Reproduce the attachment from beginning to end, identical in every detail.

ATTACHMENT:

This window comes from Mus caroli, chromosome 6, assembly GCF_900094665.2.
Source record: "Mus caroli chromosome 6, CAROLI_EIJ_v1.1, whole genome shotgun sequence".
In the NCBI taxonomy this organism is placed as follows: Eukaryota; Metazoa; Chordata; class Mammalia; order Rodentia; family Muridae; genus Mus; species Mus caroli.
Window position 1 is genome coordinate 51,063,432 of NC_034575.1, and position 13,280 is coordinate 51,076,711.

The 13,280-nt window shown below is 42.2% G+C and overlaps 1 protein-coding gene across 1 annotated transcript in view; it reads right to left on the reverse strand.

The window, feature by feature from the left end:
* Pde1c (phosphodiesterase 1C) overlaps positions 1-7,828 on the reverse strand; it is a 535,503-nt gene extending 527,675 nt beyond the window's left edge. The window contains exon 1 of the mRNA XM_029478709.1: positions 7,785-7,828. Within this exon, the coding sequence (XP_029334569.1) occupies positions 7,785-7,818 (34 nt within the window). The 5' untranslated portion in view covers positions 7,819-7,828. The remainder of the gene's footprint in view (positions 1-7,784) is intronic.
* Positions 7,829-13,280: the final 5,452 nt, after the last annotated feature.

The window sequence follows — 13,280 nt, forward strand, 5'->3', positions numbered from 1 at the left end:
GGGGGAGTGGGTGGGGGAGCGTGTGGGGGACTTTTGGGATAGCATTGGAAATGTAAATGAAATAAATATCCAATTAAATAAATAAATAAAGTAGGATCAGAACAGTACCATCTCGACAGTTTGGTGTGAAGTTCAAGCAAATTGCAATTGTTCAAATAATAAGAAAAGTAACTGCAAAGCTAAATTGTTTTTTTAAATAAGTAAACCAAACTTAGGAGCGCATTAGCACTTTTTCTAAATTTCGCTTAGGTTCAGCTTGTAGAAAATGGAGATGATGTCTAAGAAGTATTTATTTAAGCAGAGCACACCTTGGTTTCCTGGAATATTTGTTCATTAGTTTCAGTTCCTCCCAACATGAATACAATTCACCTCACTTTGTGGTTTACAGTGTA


This window comes from Mus caroli, chromosome 6, assembly GCF_900094665.2.
Source record: "Mus caroli chromosome 6, CAROLI_EIJ_v1.1, whole genome shotgun sequence".
In the NCBI taxonomy this organism is placed as follows: Eukaryota; Metazoa; Chordata; class Mammalia; order Rodentia; family Muridae; genus Mus; species Mus caroli.
Window position 1 is genome coordinate 51,063,432 of NC_034575.1, and position 13,280 is coordinate 51,076,711.

The 13,280-nt window shown below is 42.2% G+C and overlaps 1 protein-coding gene across 1 annotated transcript in view; it reads right to left on the reverse strand.

The window, feature by feature from the left end:
* Pde1c (phosphodiesterase 1C) overlaps positions 1-7,828 on the reverse strand; it is a 535,503-nt gene extending 527,675 nt beyond the window's left edge. The window contains exon 1 of the mRNA XM_029478709.1: positions 7,785-7,828. Within this exon, the coding sequence (XP_029334569.1) occupies positions 7,785-7,818 (34 nt within the window). The 5' untranslated portion in view covers positions 7,819-7,828. The remainder of the gene's footprint in view (positions 1-7,784) is intronic.
* Positions 7,829-13,280: the final 5,452 nt, after the last annotated feature.

The window sequence follows — 13,280 nt, forward strand, 5'->3', positions numbered from 1 at the left end:
GGGGGAGTGGGTGGGGGAGCGTGTGGGGGACTTTTGGGATAGCATTGGAAATGTAAATGAAATAAATATCCAATTAAATAAATAAATAAAGTAGGATCAGAACAGTACCATCTCGACAGTTTGGTGTGAAGTTCAAGCAAATTGCAATTGTTCAAATAATAAGAAAAGTAACTGCAAAGCTAAATTGTTTTTTTAAATAAGTAAACCAAACTTAGGAGCGCATTAGCACTTTTTCTAAATTTCGCTTAGGTTCAGCTTGTAGAAAATGGAGATGATGTCTAAGAAGTATTTATTTAAGCAGAGCACACCTTGGTTTCCTGGAATATTTGTTCATTAGTTTCAGTTCCTCCCAACATGAATACAATTCACCTCACTTTGTGGTTTACAGTGTA